The seagulls’ blitz on the U.K. continues, in case you forgot that we aren’t the only ones being attacked. As you may recall, this onslaught is becoming a summer tradition.
Now it seems they aggressive gulls are taking the battle indoors. One such angry bird broke into a grocery store, or whatever they call them over there, in Truro, England. The seabird swooped down on customers, and was so aggressive that the store had to be evacuated. The dive bombing was brought to an end when the gull was captured and released outside.
Here’s some good news and bad news. The bad news is that science has discovered a new bird species on the Galapagos Islands. A DNA analysis found that two distinct species had been lumped into the same group, but the Galapagos vermilion flycatcher and the San Cristobal Island vermilion flycatcher are indeed two distinct species.
The good news is that the San Cristobal Island vermilion flycatcher is now extinct anyway. So in the War on Animals, that’s a net zero. We’ll take that.
Folks, the War on Animals has been going on for a long time now, but it’s never been this serious. They’re going after our nuclear power plants.
Indian Point is a nuclear plant a little north of New York City. Something tripped a breaker at the site and took the reactors offline for several days in December. Now, we’ve learned that bird poop was the cause of that outage, specifically, poop from large birds. There was so much bird crap on the wire that it couldn’t handle electricity anymore.
While this didn’t come remotely close to triggering a meltdown, it’s clear that the animals are testing our systems. They are exploring for weaknesses.
Every year when deer hunting season begins, there are always people who protest the sanctioned murder of the animals, completely forgetting that they throw themselves at our cars and try to starve us out by eating our crops. We’ve got another reason to continue killing.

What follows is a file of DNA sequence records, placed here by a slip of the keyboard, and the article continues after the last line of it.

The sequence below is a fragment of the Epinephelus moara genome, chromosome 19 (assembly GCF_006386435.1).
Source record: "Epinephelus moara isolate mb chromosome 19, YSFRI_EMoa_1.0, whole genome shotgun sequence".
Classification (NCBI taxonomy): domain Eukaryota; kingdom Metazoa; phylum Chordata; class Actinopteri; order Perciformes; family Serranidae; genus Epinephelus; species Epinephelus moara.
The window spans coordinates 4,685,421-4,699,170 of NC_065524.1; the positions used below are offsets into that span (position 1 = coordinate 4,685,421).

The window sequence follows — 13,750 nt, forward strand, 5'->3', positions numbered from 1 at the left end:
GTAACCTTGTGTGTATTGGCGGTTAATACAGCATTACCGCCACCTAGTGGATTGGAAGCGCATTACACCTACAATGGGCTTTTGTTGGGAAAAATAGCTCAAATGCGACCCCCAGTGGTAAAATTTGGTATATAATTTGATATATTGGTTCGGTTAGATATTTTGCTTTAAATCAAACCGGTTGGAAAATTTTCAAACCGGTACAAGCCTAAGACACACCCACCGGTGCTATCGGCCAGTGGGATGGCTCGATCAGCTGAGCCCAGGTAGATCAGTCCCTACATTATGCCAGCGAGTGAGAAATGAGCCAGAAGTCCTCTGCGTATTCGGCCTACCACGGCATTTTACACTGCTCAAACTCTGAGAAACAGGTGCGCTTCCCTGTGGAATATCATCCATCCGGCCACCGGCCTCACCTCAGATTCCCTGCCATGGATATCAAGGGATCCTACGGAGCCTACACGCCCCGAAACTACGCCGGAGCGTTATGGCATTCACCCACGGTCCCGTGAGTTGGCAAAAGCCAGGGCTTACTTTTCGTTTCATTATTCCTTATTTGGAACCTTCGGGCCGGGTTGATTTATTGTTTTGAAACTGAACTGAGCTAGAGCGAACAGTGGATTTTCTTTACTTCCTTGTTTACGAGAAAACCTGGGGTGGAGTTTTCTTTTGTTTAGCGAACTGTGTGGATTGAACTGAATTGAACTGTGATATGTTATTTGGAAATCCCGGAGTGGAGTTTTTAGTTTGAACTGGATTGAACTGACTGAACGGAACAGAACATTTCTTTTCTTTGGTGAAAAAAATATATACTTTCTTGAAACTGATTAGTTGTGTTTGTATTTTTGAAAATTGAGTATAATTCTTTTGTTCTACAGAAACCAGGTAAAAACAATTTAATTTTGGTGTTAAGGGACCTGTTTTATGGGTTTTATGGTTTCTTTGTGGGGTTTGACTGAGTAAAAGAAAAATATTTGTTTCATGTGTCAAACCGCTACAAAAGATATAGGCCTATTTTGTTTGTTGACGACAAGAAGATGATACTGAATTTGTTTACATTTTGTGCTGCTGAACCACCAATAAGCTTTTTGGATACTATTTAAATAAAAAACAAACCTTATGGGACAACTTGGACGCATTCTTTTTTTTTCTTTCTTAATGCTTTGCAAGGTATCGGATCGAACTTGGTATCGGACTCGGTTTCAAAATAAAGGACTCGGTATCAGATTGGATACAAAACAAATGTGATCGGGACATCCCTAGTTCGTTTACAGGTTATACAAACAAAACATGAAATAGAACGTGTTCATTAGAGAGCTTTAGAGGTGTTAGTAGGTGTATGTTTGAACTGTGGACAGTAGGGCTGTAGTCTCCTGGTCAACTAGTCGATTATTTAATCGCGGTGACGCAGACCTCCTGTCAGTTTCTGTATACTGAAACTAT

It turns out, white tail deer eat birds. We thought these adorable beasts only ate vegetation, but according to nesting cams set up on federal land in North Dakota have caught deer in the act. What’s even more shocking is that this has apparently been known in the wildlife community for years, yet somehow it is only now coming to light.
Science has just found that humanity is long overdue for a victory lap in New Zealand.
Some time in the 13th century, the Polynesians colonized what today is New Zealand, which was ruled by nine different species of large, flightless birds called “moas.” Some of species stood up to six feet tall. It took humans only 200 years to wipe out all nine species, and that’s without guns.
So strike up the band, raise a glass to those brave warriors who won us a nontuple victory.
Let us repeat that in the appropriate tone: Crocodiles and alligators have joined the tool users club.
Researchers observed crocodiles and alligators (so here, too, not just Australia and Africa) placing sticks over their snouts as lures for birds. Once any birds perch, then the croc does the equivalent of flipping a quarter from your elbow to your hand, snapping up bird and stick whole.
As our own developmental history indicates, once a species learns to use tools, they step onto an exponentially accelerated fast track to iPods and nuclear weapons. And that it’s reptiles this time instead of ants or crows is, frankly, terrifying.
And the worst part? We already lost our species’ greatest hope in defeating them … to a stingray.
With fall firmly in place in the Northern Hemisphere, it seems reasonable to think that the War on Animals is going to start winding down for the year. But that would assume that our animal foes are reasonable. Rather than slowing things down, they’re going into high gear, in one big push before they all go into hibernation for the winter.
I don’t need to remind you, dear reader, of the threat posed by every single animal that exists on this planet. The numerous species are working in concert to overthrow we humans as the rulers of Earth. One would think such a goal would be easily accomplished, since we are so outnumbered, but we are ever-vigilant, and animals are dumber than we give them credit for.
Guam, a tiny U.S. island in the South Pacific, is known for one thing and one thing only: a really nice golf course. Also: snakes. Ever since the brown tree snake was accidentally introduced to Guam in the 1940s, the species took off, having no natural predators and 12 native species of birds to eat.
Well, now Guam is down to two — count ’em: two — species of birds and plenty of snakes to go around. Oh, and did we mention spiders? Because, without birds to eat them, the spider population has exploded to 40 times more than that of other nearby islands. Scientists can’t even walk around the jungle without a stick to cut through the webs — they’re that thick, sometimes with dense swaths filling the gaps between trees.
So, the next time you see someone feeding the birds, shake their hand. That homeless person is on the front line, protecting us from a world of spiders, snakes and crawling skin.